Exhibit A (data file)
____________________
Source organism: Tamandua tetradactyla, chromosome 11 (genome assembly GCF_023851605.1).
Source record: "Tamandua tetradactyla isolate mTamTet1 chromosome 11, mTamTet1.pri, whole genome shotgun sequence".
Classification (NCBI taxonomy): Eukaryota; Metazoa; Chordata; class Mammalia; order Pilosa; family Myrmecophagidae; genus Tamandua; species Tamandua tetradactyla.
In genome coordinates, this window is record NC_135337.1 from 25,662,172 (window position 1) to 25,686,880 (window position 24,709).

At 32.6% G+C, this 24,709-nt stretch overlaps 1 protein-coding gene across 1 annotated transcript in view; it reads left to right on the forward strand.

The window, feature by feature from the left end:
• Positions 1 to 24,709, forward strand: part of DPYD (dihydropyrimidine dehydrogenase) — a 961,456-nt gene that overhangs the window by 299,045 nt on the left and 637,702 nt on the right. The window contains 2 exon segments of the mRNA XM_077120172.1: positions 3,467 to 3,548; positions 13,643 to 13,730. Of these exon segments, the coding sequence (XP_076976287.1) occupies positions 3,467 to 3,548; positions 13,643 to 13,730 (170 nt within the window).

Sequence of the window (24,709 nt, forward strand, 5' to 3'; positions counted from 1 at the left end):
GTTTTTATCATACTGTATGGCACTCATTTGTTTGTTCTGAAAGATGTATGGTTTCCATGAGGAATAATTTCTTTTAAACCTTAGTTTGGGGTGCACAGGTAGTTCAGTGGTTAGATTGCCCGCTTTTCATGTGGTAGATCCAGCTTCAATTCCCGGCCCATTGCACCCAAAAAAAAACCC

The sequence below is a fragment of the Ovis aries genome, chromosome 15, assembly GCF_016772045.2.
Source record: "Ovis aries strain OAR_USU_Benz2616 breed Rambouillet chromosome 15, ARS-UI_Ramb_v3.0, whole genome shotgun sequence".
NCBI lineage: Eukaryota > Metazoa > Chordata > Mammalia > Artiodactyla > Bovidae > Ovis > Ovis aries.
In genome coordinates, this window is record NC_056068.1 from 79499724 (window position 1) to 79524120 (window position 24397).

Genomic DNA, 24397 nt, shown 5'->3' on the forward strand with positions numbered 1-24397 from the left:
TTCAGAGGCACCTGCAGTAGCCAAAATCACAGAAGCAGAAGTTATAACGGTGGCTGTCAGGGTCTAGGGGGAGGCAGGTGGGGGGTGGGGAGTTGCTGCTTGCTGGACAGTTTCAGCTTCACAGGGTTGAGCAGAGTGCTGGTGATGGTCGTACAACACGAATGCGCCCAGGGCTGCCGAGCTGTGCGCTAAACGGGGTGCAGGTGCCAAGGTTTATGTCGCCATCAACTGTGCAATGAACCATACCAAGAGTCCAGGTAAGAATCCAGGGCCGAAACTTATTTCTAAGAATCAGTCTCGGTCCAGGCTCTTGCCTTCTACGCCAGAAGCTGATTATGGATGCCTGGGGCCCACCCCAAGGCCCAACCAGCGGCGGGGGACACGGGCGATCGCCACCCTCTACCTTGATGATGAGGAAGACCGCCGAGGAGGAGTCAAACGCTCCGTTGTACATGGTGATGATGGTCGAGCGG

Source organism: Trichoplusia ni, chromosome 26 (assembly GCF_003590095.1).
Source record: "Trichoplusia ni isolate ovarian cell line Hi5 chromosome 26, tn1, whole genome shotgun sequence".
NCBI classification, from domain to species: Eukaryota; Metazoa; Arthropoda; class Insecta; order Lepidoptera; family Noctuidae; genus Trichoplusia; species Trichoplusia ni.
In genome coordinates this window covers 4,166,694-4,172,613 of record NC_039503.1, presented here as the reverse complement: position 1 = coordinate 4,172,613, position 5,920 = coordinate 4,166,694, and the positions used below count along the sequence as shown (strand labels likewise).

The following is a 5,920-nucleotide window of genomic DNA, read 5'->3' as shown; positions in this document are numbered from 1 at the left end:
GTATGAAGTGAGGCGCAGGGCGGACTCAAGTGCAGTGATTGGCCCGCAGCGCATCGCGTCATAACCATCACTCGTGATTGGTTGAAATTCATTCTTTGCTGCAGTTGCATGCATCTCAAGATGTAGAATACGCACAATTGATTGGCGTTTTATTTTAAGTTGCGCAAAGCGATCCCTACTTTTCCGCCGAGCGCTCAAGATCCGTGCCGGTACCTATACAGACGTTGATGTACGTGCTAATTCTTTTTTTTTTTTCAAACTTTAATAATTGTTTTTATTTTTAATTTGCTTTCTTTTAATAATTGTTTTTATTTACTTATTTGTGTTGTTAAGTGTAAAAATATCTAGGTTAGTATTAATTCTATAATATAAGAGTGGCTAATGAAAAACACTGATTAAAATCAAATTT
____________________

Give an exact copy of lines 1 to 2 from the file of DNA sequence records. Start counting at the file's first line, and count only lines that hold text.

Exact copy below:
Source organism: Tamandua tetradactyla, chromosome 11 (genome assembly GCF_023851605.1).
Source record: "Tamandua tetradactyla isolate mTamTet1 chromosome 11, mTamTet1.pri, whole genome shotgun sequence".